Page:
Saturday, June 3, 2017

Chippewa National Forest: The Joyce Estate

I was originally going to head down to Duluth for my weekend to hike two sections of the Superior Hiking Trail that I'd never set foot on before. However, I remembered that the air show is in town and decided against that trip thinking that it might be difficult to get a campsite with the big event going on. Since my car is desperately in need of an oil change I decided to head down to Grand Rapids where I could both get an oil change, and go for a hike at the old Joyce Estate in Chippewa National Forest.

Like promised, I headed down to the big city for my oil change, ate lunch, and then headed back north into the Chippewa National Forest. I headed into the Trout Lake Tract for the start of the hike. The trail followed a closed road that is obviously used by Forest Service vehicles to access the estate site for maintenance purposes.
trail to Joyce Estate
There was wild rose scattered here and there along the side of the trail.
rose flowers
Along with the deciduous trees, and hot and humid conditions, I felt almost as if I were hiking back in Tennessee or North Carolina; that is until I saw the first of many piles of bone and fur loaded wolf scat on the trail.

The trail passed by 3 lakes on its way to the Joyce Estate. The first to come into view was Moore Lake.
moore Lake
I took a short side trail down to the shoreline for a break before continuing on. Soon I could see Trout Lake through the trees on the right side of the trail. The trail was conveniently marked with mileage signs along the way, so it was easy to gauge my progress.
trail sign
One section of trail was fringed with lots of yellow lady slipper in bloom,
3 yellow lady slippers
2 yellow lady slippers
lady slipper closeup
and there was quite a bit of columbine as well.
single columbine (2)
There was a nice campsite with towering white pines
big white pine
on a sand beach just before reaching the estate. I made a note of the beach with blooming white flowers
small white flowers
and campsite, as it might make a nice paddle/camp trip in the future. Shortly after leaving the campsite, I found myself at the Joyce Estate that the Joyce family called Nopeming (place of rest in Ojibwe).

At this point I was quite hot, so instead of immediately exploring the buildings of Nopeming, I headed into Trout Lake to dip my feet in the water. Almost immediately, some curious pumpkinseed fish made their way over to investigate me,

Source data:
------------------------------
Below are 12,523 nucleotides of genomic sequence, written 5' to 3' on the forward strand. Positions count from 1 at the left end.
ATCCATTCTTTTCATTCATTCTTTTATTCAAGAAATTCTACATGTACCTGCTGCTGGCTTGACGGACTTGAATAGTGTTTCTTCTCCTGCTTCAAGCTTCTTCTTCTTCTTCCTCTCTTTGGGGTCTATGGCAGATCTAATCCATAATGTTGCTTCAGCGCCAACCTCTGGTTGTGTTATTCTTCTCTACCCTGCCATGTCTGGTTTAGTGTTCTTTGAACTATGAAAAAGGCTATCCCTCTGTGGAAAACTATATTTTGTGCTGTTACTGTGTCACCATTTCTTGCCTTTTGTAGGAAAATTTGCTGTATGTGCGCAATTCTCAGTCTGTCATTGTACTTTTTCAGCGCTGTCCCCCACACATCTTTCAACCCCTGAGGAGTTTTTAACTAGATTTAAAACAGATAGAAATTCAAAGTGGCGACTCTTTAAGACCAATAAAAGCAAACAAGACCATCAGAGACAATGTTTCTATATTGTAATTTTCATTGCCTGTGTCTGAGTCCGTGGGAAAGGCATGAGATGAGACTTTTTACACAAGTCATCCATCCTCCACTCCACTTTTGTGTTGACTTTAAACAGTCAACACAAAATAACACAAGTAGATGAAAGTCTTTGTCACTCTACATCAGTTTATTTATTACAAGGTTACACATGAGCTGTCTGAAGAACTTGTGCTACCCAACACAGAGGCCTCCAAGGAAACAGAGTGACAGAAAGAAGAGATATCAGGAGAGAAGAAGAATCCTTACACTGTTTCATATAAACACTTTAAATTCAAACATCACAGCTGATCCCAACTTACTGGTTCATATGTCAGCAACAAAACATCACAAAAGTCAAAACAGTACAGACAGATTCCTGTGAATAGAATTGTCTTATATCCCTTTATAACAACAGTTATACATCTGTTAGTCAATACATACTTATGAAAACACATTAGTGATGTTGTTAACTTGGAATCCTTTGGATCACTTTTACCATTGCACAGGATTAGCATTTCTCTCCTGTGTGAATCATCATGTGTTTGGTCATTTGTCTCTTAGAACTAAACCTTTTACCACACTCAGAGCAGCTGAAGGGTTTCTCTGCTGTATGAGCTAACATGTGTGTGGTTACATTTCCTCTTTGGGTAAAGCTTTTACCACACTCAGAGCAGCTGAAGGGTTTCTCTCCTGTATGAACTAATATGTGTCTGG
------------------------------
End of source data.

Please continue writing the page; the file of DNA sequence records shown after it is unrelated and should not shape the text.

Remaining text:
fish near foot
and perhaps eat some dead skin off of my legs. I think I could have placed my hands in the water and caught the fish with my bare hands had I wanted to.
fish in water
Instead of catching them, I photographed them.
fish closeup
It was my first time trying out my camera's underwater abilities and I think it took some pretty decent pictures. After about 20 minutes in the water, I headed over to the main lodge building of Nopeming to start my exploration.
joyce Main Cabin

At the start of my exploration, 2 buildings from the old estate were visible: the main lodge building
inside main cabin
and the Joyce cabin,
Guest House
which was the summer home of Chicago businessman David Joyce and his wife. David built Nopeming from 1917 until 1935. Further exploration
stairs lead up
revealed one of the remaining "cabins on the hill" which were built for David's daughter B.C., as well as the butler, seaplane pilot and maid. Besides the one standing cabin, there was a still standing chimney
chimney
and a few sets of stairs that once led to the doorways of the buildings.
stairs to nowhere

Upon heading back down to the main lodge area, I discovered a root cellar
root cellar
(nice and cool inside) and an outdoor barbecue pit area.
outdoor kitchen area
A trip out to the end of the peninsula that juts out into Trout Lake in front of the main lodge building revealed a bathhouse.  After about an hour of exploring and a short nap in the shade, I made my way back to my car for the long drive back to International Falls.